A quarter-cut red onion (like the Tor logo).

Ctrl blog is now available as an Onion site

Ctrl blog is now available in the Tor Browser on the Onion network. Tor is a specialized program that anonymizes the network routes and contents of your internet traffic. Tor makes it difficult for governments, internet service providers, and others to identify or block specific websites. It can be used to increase privacy, routing security, and to route around censorship.

You need a specialized web browser called Tor Browser (for Android, Linux, macOS, and Windows) to access Onion sites. You can also use the special Private Window with Tor mode in the Brave Browser (Linux, macOS, and Windows versions only). Note that the Tor Browser offers better privacy protections than Brave with Tor mode.

In and , Ctrl blog was intermittently blocked in China over a dozen times. Turkey blocked Ctrl blog’s CDN for five days in . Ctrl blog was unavailable for some visitors in after temporarily having been placed on a piracy block list for 12 days (unknown reason), and on a list of websites spreading malware for 9 days (unknown reason). Russia threatened to block Ctrl blog’s email provider in .

These blocks have likely been the result of automated systems. I don’t believe I’ve published anything on Ctrl blog that has resulted in it being targeted by any government. However, I have admittedly written some articles about technologies (including VPNs and crypto-currencies) that are banned in some countries (including some of those mentioned above). However, it’s no fun being blocked and it exposes some uncomfortable realities about national takes on internet governance.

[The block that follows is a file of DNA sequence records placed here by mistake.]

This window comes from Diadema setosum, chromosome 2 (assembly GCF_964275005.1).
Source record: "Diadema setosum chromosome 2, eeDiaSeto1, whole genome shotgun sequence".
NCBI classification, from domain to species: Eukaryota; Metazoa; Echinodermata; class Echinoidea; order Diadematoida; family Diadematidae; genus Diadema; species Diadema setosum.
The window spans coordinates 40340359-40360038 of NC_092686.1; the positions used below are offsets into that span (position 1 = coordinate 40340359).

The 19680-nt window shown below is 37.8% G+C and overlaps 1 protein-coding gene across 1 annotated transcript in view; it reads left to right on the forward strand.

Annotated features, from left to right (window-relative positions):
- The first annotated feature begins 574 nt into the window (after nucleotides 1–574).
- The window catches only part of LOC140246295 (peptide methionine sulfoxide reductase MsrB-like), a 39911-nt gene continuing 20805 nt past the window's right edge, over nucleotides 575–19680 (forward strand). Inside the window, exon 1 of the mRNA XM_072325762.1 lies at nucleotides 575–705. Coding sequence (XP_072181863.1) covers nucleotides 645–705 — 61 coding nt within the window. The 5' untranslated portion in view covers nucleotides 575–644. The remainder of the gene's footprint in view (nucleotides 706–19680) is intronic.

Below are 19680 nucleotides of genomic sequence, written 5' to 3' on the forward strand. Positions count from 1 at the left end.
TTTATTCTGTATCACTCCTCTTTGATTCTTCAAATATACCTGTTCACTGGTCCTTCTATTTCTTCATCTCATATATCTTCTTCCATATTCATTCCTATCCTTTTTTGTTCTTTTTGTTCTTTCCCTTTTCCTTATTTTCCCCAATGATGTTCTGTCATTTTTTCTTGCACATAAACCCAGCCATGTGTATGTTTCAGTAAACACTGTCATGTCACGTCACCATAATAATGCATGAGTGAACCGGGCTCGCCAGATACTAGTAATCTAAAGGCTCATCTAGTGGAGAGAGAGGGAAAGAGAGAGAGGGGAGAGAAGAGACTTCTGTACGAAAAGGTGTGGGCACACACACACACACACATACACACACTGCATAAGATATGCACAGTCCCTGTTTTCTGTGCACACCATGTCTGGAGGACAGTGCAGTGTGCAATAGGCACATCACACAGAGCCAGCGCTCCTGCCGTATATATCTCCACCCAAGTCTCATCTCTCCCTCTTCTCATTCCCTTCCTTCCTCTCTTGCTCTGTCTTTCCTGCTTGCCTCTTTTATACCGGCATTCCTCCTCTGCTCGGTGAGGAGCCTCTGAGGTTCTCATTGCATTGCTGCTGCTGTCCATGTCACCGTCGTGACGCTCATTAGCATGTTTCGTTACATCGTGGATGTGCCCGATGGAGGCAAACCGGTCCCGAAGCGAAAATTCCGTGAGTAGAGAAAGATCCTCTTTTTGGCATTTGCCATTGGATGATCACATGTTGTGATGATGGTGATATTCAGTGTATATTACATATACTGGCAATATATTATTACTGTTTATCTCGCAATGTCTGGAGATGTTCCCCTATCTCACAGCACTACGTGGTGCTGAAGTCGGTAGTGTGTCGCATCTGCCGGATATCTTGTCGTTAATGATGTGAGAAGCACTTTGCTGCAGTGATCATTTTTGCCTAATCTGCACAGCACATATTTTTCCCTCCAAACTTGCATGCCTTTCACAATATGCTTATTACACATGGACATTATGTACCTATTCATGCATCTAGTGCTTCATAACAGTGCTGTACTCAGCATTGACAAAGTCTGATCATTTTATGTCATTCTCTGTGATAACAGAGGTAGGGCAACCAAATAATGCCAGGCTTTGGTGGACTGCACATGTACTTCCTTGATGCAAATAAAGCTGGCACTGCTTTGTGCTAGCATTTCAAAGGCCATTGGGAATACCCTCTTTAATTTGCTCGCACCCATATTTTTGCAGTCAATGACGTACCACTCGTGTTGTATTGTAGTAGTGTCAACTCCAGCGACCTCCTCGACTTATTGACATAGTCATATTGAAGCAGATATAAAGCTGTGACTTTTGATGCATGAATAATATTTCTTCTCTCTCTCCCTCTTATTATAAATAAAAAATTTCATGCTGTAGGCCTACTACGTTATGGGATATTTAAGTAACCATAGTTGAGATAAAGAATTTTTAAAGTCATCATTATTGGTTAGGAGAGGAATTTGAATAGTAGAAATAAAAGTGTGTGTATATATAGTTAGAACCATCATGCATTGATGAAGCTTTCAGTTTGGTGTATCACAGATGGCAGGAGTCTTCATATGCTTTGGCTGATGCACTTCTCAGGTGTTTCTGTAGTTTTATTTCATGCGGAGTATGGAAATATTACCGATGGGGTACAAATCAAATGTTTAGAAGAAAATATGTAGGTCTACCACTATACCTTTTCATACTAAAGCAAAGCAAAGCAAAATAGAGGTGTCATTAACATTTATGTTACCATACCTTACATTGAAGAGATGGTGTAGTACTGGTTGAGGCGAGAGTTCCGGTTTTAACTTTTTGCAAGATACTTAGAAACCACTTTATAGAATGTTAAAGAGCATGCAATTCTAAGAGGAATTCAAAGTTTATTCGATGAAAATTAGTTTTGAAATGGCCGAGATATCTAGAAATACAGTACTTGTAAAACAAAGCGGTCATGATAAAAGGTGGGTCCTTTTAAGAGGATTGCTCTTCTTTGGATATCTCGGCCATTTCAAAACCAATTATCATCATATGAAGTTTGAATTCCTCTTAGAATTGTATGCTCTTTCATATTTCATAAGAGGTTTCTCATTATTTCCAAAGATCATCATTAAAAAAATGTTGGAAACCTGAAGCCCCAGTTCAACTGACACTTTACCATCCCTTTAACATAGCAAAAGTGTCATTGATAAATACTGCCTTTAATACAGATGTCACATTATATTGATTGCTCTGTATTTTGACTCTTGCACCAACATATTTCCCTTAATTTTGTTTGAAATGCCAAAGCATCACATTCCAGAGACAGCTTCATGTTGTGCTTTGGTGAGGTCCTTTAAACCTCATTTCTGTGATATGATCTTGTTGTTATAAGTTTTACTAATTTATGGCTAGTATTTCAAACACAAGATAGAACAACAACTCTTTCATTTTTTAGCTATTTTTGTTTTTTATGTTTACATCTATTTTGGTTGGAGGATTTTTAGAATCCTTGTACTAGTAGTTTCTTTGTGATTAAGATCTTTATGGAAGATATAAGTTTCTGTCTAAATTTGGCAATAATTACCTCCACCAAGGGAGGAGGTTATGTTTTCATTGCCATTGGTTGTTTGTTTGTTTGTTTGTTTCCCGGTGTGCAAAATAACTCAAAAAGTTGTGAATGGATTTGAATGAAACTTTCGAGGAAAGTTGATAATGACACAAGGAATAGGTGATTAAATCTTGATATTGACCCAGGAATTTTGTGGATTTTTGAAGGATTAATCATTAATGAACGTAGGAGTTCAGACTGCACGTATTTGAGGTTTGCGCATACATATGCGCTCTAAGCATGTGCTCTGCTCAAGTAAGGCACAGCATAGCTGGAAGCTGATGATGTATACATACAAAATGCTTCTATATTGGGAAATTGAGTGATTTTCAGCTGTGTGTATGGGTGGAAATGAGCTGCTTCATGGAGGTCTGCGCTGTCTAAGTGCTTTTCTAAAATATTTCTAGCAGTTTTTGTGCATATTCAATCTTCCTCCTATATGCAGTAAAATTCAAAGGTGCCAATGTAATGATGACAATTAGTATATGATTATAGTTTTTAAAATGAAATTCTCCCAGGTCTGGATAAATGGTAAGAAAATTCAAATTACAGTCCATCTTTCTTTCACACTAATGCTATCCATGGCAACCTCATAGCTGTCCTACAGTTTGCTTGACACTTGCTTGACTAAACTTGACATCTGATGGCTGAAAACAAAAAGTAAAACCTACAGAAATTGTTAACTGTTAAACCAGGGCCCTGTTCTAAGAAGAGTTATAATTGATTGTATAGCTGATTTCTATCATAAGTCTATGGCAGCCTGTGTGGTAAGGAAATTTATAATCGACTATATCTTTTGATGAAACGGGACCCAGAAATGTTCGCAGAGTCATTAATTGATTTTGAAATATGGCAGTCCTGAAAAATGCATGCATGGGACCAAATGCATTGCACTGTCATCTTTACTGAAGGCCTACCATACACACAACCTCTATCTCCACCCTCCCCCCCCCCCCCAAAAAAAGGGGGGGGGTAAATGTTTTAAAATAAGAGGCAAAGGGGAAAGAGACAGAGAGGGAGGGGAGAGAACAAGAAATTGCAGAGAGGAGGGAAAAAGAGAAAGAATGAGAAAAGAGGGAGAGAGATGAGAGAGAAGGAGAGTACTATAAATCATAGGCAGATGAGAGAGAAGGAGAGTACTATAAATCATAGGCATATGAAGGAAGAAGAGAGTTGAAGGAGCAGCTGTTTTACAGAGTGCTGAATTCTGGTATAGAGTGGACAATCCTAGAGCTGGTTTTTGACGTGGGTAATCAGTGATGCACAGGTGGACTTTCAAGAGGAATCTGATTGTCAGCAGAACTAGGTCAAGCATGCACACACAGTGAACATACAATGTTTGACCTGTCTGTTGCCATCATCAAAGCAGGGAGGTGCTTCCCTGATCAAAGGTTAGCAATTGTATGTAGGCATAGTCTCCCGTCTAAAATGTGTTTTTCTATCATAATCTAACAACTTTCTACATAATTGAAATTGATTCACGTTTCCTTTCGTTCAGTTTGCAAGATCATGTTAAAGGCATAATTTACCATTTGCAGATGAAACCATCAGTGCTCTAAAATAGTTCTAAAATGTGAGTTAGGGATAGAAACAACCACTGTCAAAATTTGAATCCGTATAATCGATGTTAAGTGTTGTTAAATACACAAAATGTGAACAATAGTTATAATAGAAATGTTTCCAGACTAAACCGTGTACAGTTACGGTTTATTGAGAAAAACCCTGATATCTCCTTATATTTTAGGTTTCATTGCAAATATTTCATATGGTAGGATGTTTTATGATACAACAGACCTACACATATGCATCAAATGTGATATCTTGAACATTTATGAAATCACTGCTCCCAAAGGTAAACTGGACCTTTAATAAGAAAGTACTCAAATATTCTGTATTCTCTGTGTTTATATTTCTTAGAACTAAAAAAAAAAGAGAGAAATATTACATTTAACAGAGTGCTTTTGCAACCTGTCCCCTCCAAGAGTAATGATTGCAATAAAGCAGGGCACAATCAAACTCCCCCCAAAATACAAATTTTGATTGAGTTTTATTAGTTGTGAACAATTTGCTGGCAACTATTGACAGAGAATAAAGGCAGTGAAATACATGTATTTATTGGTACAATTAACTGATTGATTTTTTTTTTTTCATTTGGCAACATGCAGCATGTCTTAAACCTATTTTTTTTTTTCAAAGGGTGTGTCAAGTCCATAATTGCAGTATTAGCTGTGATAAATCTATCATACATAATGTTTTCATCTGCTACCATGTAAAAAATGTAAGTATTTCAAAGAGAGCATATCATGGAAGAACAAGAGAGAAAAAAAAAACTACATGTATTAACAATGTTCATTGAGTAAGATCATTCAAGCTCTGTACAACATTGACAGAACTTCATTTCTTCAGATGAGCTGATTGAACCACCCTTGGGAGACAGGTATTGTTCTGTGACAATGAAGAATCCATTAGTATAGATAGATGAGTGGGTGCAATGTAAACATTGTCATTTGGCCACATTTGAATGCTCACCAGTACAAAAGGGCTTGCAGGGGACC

I’ve decided to offer an Onion site mirror to help ensure global availability and help protect people’s anonymity. I’ve had the Onion site mirror ready to go for over nine months. I wanted a backup plan ready to go if something ever happens to the primary domain name. However, I didn’t ever publish the mirror address anywhere except the /mirrors.txt file. Until very recently, the Tor Browser didn’t have a simple method for mapping ICANN DNS names to Onion domains.

If you visit the primary domain (ctrl.blog) in the Tor Browser, it will display a badge in the address field that will take you to the Tor address. This feature was introduced in Tor Browser 9.5 and is powered by the new Onion-Location HTTP response header.

Instead of visiting https://www.ctrl.blog/ in your web browser, you can visit the following address using a Tor-capable web browser:

http://v65ngaoj2nyaiq2ltf4uzota254gnasarrkuj4aqndi2bb5lw6frt3ad.onion

Please note that the address uses http: and not https:. There’s no need to use HTTPS as the Onion network already uses end-to-end encryption when communicating with Onion addresses (any .onion domain). It’s possible to add one extra layer of protection using HTTPS encryption. However, purchasing HTTPS certificates for .onion domain names is prohibitively expensive.

The Onion site has a few extra privacy protections compared to the main website. Ctrl blog is designed to only load strictly necessary third-party resources. The main website displays ads, and a handful of articles include YouTube videos. The Onion site doesn’t have any ads and displays links to external videos instead of embedding them on the page. Please consider becoming a patron if you’d like to see Ctrl blog become completely ad-free.

You may, of course, continue to access Ctrl blog through the primary address via Tor. However, you’ll miss out on the extra privacy-protections and the website may be slower to load. Tor relies on so-called “exit node” servers when talking with regular websites. These servers are where Tor traffic exits onto the regular internet. Low capacity at these nodes may sometimes cause Tor to slow down.

You can always find an updated list of available mirrors at ctrl.blog/mirrors.txt. Mirrors may change over time.